IGF-1 or Insulin-like Growth Factor 1

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IGF-1 (Insulin-like growth factor 1) is a naturally occurring polypeptide protein hormone, similar to insulin, that is primarily produced by the liver. IGF-1 plays an important role in stimulating growth during childhood and helps build and repair muscle tissue in adults. It is also called somatomedin.

During the 1990s, researchers began studying the benefits of IGF-1 supplementation, which reportedly included improvements in muscle hypertrophy, tissue repair and recovery times, among others. Soon, a variety of manufacturers were marketing products containing IGF-1 and labeled as nutrition supplements.

IGF-1 is considered a performance-enhancing drug and is included on the banned substance lists of most organized and professional sports organizations, including the National Football League, the International Olympic Committee, and the World Anti-Doping Agency.

Deer Antler Spray and IGF-1

Deer antler spray, which contains IGF-1, made media headlines in 2011 after reports surfaced that Ray Lewis, a linebacker for the Baltimore Ravens, was connected with the product. In 2013, the Alabama Attorney General restrained SWATS Edge Performance Chips LLC from selling IGF-1 deer antler spray and tablets. Samples tested by the Sports Medicine Research and Testing Laboratory in Salt Lake City found the IGF-1 in the products was not from deer and was likely from cows or humans. The complaint cites scientific studies that show increased risks of colorectal, breast and prostate cancer in people with high IGF-1 levels, as well as "damage to eyes, enlarged hearts, hypoglycemia, and hyperglycemia."

The Ultimate Spray and IGF-1

Another spray that contains IGF-1, called "The Ultimate Spray," has also made headlines for being used by several NFL players as an alternative to steroids.

The sources of the IGF-1 may be animal or human despite being marketed as coming from deer. The concentrations purported may not be accurate. The method of delivery is also questionable since IGF-1 might not be absorbed into the body topically and if taken in a pill it might be broken down in the stomach or intestines and not absorbed. It is generally given as injections in treating children with disorders it can address. However, perhaps a worse situation exists if the products actually do increase IGF-1 levels in the body, as that carries many health risks.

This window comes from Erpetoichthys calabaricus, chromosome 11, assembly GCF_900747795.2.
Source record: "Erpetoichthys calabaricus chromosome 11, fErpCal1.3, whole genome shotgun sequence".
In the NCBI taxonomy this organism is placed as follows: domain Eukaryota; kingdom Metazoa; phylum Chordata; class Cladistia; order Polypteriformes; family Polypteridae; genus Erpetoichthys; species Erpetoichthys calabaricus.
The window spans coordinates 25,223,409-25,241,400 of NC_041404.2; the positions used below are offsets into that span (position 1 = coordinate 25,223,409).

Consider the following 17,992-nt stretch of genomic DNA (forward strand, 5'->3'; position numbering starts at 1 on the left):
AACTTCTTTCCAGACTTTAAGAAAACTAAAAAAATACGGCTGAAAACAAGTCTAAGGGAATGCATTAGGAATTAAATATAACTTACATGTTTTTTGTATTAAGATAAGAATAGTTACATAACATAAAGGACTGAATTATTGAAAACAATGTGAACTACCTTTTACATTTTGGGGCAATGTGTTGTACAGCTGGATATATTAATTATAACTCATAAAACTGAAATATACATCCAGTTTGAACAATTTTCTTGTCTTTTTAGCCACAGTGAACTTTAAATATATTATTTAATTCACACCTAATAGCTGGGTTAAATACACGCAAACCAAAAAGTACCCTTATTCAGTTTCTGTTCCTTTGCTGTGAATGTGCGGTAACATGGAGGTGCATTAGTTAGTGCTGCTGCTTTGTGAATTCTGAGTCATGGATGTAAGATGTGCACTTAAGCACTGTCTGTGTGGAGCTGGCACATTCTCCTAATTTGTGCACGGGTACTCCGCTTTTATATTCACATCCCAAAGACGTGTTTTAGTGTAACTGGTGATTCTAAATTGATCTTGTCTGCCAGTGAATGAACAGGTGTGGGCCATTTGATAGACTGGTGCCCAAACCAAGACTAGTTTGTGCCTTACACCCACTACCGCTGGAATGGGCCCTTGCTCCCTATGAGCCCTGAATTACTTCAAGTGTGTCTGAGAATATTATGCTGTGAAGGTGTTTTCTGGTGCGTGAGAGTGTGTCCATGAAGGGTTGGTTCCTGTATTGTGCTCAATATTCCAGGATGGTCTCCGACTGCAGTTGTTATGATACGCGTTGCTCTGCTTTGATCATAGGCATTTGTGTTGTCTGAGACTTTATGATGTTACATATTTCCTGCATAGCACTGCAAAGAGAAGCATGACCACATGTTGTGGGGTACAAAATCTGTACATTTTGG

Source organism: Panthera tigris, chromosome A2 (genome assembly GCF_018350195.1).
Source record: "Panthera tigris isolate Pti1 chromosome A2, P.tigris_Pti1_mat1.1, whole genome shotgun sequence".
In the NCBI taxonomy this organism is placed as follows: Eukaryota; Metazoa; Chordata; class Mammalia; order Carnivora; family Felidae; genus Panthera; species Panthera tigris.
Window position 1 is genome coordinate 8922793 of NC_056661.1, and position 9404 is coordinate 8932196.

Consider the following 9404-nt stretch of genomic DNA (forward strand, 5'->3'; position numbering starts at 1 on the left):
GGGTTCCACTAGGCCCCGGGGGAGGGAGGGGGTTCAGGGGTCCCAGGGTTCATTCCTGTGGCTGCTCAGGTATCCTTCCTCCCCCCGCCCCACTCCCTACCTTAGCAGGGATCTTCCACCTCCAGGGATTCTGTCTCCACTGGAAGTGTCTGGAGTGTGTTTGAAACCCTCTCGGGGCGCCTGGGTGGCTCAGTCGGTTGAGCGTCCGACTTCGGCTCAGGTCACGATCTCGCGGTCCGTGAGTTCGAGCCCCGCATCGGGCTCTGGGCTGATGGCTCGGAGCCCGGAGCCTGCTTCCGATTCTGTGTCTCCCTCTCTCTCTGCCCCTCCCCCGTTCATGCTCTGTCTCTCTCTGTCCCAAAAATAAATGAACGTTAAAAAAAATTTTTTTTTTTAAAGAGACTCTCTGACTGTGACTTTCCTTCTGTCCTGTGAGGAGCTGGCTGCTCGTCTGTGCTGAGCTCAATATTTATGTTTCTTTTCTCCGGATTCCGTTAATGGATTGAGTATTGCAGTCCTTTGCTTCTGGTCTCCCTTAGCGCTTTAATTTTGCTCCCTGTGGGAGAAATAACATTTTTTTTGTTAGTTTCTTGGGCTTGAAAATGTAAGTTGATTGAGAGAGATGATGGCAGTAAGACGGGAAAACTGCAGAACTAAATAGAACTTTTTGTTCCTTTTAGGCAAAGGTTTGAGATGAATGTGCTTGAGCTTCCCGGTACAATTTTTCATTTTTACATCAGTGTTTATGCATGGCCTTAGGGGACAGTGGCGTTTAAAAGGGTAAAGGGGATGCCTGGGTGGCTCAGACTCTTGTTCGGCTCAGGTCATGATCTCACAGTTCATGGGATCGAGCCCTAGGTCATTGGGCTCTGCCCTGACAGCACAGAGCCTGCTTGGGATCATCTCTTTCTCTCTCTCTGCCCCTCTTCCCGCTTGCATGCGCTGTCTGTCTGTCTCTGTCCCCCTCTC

These products are unregulated, and neither their safety nor effectiveness is known.

Health Risks of Increased IGF-1 Levels

If the performance enhancement products actually contain IGF-1 and you can absorb it into your body, it has many actions beyond what is desired for building muscles and recovering from injuries. Taking IGF-1 in sufficient quantities carries many known risks, including cardiac, neuromuscular, and endocrine/metabolic problems.

A summary of epidemiological evidence says that the anabolic signals of IGF-1 can promote tumor development in two ways, by inhibiting cell death and stimulating cell proliferation. Both of these actions can give tumor cells more of a chance to live, reproduce, and invade other tissues. Risks for cancers of the colon, pancreas, endometrium, breast, and prostate increase as you have more circulating IGF-1 in your system.

Natural levels and activity of IGF-1 are influenced by how much food is eaten, whether a diet is high in animal protein, and your physical activity levels.

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  1. National Institutes of Health. Office of Dietary Supplements. Dietary Supplements for Exercise and Athletic Performance. Updated October 17, 2019.

  2. Kaaks R. Nutrition, insulin, IGF-1 metabolism and cancer risk: a summary of epidemiological evidence. Novartis Found Symp. 2004;262:247-260.